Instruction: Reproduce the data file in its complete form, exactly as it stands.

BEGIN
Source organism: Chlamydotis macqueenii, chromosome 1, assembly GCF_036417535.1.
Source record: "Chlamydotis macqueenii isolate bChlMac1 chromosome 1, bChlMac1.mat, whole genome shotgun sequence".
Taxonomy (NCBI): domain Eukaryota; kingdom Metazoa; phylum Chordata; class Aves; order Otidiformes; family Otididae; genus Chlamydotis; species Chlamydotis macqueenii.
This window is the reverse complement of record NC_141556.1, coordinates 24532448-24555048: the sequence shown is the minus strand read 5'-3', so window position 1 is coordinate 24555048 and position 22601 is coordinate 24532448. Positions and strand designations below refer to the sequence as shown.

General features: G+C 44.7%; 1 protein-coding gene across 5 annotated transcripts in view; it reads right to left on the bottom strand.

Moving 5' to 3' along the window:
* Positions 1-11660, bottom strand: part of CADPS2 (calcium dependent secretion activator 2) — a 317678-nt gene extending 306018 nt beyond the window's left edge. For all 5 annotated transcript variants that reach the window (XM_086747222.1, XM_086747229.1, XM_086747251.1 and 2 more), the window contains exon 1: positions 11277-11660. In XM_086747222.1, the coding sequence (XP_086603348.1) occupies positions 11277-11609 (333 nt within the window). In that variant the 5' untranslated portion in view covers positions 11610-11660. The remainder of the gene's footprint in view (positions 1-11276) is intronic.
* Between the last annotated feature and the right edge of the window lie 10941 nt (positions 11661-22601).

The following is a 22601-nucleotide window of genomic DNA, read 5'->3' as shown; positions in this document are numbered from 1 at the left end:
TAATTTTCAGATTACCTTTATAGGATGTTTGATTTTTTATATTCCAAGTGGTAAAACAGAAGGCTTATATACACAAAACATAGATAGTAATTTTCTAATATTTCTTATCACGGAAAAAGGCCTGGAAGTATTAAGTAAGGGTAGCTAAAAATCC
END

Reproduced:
Source organism: Chlamydotis macqueenii, chromosome 1, assembly GCF_036417535.1.
Source record: "Chlamydotis macqueenii isolate bChlMac1 chromosome 1, bChlMac1.mat, whole genome shotgun sequence".
Taxonomy (NCBI): domain Eukaryota; kingdom Metazoa; phylum Chordata; class Aves; order Otidiformes; family Otididae; genus Chlamydotis; species Chlamydotis macqueenii.
This window is the reverse complement of record NC_141556.1, coordinates 24532448-24555048: the sequence shown is the minus strand read 5'-3', so window position 1 is coordinate 24555048 and position 22601 is coordinate 24532448. Positions and strand designations below refer to the sequence as shown.

General features: G+C 44.7%; 1 protein-coding gene across 5 annotated transcripts in view; it reads right to left on the bottom strand.

Moving 5' to 3' along the window:
* Positions 1-11660, bottom strand: part of CADPS2 (calcium dependent secretion activator 2) — a 317678-nt gene extending 306018 nt beyond the window's left edge. For all 5 annotated transcript variants that reach the window (XM_086747222.1, XM_086747229.1, XM_086747251.1 and 2 more), the window contains exon 1: positions 11277-11660. In XM_086747222.1, the coding sequence (XP_086603348.1) occupies positions 11277-11609 (333 nt within the window). In that variant the 5' untranslated portion in view covers positions 11610-11660. The remainder of the gene's footprint in view (positions 1-11276) is intronic.
* Between the last annotated feature and the right edge of the window lie 10941 nt (positions 11661-22601).

The following is a 22601-nucleotide window of genomic DNA, read 5'->3' as shown; positions in this document are numbered from 1 at the left end:
TAATTTTCAGATTACCTTTATAGGATGTTTGATTTTTTATATTCCAAGTGGTAAAACAGAAGGCTTATATACACAAAACATAGATAGTAATTTTCTAATATTTCTTATCACGGAAAAAGGCCTGGAAGTATTAAGTAAGGGTAGCTAAAAATCC